C. Alma Baker Trust history

Charles Alma BakerWho was Charles Alma Baker

Charles Alma Baker was born in 1857 in Oamaru, New Zealand, where his parents, migrants from London, built the town’s first hotel. Trained as a surveyor, Baker moved to the Auckland province where he continued in his professional employment and married Florence, daughter of Sir Frederick Whitaker, a prominent businessman and former Premier of New Zealand.

In 1890, Baker moved to Batu Gajah in Perak, one of the Federated Malay States. There, he quickly accumulated a modest fortune through a surveying monopoly over the Kinta Valley which was then the focus of extensive tin mining and rubber adding to his already considerable wealth. Baker also invested in these industries.

By the early 20th century, Baker held the largest privately owned rubber plantations in the Federated Malay States. On his plantations and in other agricultural ventures, Baker developed an interest in the preservation and enhancement of soil quality, and in the nutritional value of foods, later becoming a supporter of the early movement for biodynamic farming.

A strong believer in King and Empire, Baker was a prominent fundraiser for the Royal Flying Corps during the First World War, raising funds in Australia and Malaya for the purchase of 94 aircraft. For this work he received the CBE in 1919.

Financially secure, Baker effectively retired after the War, travelling the world, avoiding winters, and pursuing his interest in fishing. For the first time in more than thirty years, his travels brought him back to New Zealand where he became an enthusiast for the developing sport of game-fishing at the Bay of Islands and for trout-fishing on the Tongariro River. It was he who persuaded Zane Grey to visit New Zealand in 1926.

On his 1926 visit to New Zealand, Baker embarked on a farming venture with his nephew, Eric Baker, who was clearing land south of Port Waikato on the west coast of the North Island. As well as buying a controlling interest in Eric’s property, Baker bought the large adjoining property which he called Limestone Downs. Over the next 15 years, even during the Depression, Baker invested heavily in these properties which then totalled some 4,800 hectares (12,000 acres).

The C. Alma Baker Trust

After his death in 1941, Charles Alma Baker’s estate was managed for the benefit of his daughter, Mrs Judy Pottinger. With Baker’s generous contributions to the war effort, again for the purchase of aircraft for the Royal Air Force, the loss of rubber income and property damage arising from the Japanese occupation of Malaya, and death duties, the Trustees had little choice after the War but to sell part of the rubber plantations and realise other assets. However, they retained Limestone Downs, recognising its potential as a long-term investment. When Mrs Pottinger died childless in 1976, the trustees of Baker’s estate decided to make Limestone Downs and make the cornerstone of a trust that would ensure the achievement of the intent of Baker’s will – ‘the furtherance of the science of agriculture’ and wider charitable purposes.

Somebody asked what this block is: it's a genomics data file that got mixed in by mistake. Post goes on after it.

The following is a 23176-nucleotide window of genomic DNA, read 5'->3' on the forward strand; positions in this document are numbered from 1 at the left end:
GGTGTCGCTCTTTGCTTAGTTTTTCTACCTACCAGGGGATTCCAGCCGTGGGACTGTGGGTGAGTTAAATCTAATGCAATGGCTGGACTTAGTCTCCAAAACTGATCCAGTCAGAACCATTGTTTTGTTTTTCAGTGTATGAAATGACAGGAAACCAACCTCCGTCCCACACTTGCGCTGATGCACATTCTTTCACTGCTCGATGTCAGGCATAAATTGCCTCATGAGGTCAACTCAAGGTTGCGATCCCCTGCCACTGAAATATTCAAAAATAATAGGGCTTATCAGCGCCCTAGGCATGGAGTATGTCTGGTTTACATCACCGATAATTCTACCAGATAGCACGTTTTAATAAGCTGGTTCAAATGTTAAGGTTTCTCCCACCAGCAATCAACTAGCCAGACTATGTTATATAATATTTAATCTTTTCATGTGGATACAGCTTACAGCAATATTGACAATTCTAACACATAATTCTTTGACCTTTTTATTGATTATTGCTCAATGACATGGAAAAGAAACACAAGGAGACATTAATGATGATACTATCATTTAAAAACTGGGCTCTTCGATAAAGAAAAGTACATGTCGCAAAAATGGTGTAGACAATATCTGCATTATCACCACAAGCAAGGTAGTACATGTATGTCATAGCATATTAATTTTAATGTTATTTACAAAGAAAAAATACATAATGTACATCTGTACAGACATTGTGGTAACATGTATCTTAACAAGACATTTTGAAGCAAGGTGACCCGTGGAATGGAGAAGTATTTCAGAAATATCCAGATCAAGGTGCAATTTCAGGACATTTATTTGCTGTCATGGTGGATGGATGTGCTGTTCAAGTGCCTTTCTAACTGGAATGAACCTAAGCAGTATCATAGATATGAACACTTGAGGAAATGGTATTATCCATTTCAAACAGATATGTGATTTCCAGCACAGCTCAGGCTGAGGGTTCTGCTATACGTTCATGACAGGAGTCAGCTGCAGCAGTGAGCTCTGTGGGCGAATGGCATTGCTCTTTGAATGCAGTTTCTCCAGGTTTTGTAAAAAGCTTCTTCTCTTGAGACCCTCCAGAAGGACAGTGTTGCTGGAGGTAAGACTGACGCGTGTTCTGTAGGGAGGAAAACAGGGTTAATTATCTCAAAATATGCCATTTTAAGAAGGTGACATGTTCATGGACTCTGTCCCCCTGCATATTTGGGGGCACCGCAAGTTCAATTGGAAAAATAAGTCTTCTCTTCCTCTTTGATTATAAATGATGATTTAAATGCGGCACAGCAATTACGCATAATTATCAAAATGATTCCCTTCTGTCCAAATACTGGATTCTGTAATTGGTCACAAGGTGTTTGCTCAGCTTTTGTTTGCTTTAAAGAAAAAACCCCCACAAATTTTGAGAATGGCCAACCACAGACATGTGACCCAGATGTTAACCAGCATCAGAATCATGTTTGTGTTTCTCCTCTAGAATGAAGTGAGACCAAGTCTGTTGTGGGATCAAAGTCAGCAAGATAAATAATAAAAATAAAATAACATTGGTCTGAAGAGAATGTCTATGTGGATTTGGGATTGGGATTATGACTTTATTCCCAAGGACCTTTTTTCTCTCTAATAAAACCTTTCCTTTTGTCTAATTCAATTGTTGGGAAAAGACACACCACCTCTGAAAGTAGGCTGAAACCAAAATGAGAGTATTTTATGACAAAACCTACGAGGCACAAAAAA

With the agreement of the Charity Commissioners for England and Wales, Baker’s executors formed the C. Alma Baker Trust in 1981 after discussion with representatives of Massey University facilitated by the late Hon. Les Gandar, former Minister of Education and Chancellor of Massey University and, at a critical stage, New Zealand’s High Commissioner in London. The new Trust had the aims of ‘the furtherance of the science of agriculture; the advancement of education; and such other charitable purposes as the Trustees shall from time to time think fit’.

Linkages between the United Kingdom and New Zealand have remained central to the Trust’s activities. Overall control of the Trust, and activities in the United Kingdom, are in the hands of ‘the British Trustees’. For the management of Limestone Downs and Trust activities in New Zealand, the Trustees appointed a ‘New Zealand Committee’ which might include up to three persons proposed to the Trustees by the Vice-Chancellor of Massey University. Reflecting this close partnership, farm management, administrative and financial services were provided for the Trust by the University until 1997 and since 1981 university staff have been involved in significant on-farm research projects.

In its early years, the Trust concentrated on the re-development of Limestone Downs while defining a range of activities that it would fund as financial returns from the property became available. Agricultural research has been a priority, with particular emphasis on seeding grants for new projects and the encouragement of new researchers; as well, there have been a range of scholarships and funds for travel that supports agricultural research and educational linkages between New Zealand and the United Kingdom.

In 2006, fundamental changes were made to the constitution of the Trust. In the United Kingdom, the Trust became a charitable company, limited by guarantee. The former “New Zealand Committee”, which had administered Limestone Downs and made recommendations to the Trustees concerning Research Awards, Scholarships, Fellowships, and Charitable Grants, was reconstituted as C. Alma Baker Trust (NZ) Ltd, wholly owned by the United Kingdom-based trust, and administered by a Board of Directors. In both cases – Trustees and Directors – membership was as before, providing continuity in Trust affairs.

Limestone Downs

Note: For more historical information, see: Barrie Macdonald, Imperial Patriot: Charles Alma Baker and the History of Limestone Downs, Wellington: Bridget Williams Books, 1993.